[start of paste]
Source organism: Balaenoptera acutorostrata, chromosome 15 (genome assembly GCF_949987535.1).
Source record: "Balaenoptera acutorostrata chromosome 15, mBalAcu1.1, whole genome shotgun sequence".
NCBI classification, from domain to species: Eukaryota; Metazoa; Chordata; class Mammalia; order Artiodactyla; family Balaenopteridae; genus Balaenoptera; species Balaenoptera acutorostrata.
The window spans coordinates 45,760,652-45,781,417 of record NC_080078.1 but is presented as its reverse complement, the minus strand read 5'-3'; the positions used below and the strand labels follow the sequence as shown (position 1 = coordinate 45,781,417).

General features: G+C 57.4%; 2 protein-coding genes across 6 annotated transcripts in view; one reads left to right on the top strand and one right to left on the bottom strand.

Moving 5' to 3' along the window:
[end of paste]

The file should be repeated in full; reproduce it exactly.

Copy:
Source organism: Balaenoptera acutorostrata, chromosome 15 (genome assembly GCF_949987535.1).
Source record: "Balaenoptera acutorostrata chromosome 15, mBalAcu1.1, whole genome shotgun sequence".
NCBI classification, from domain to species: Eukaryota; Metazoa; Chordata; class Mammalia; order Artiodactyla; family Balaenopteridae; genus Balaenoptera; species Balaenoptera acutorostrata.
The window spans coordinates 45,760,652-45,781,417 of record NC_080078.1 but is presented as its reverse complement, the minus strand read 5'-3'; the positions used below and the strand labels follow the sequence as shown (position 1 = coordinate 45,781,417).

General features: G+C 57.4%; 2 protein-coding genes across 6 annotated transcripts in view; one reads left to right on the top strand and one right to left on the bottom strand.

Moving 5' to 3' along the window: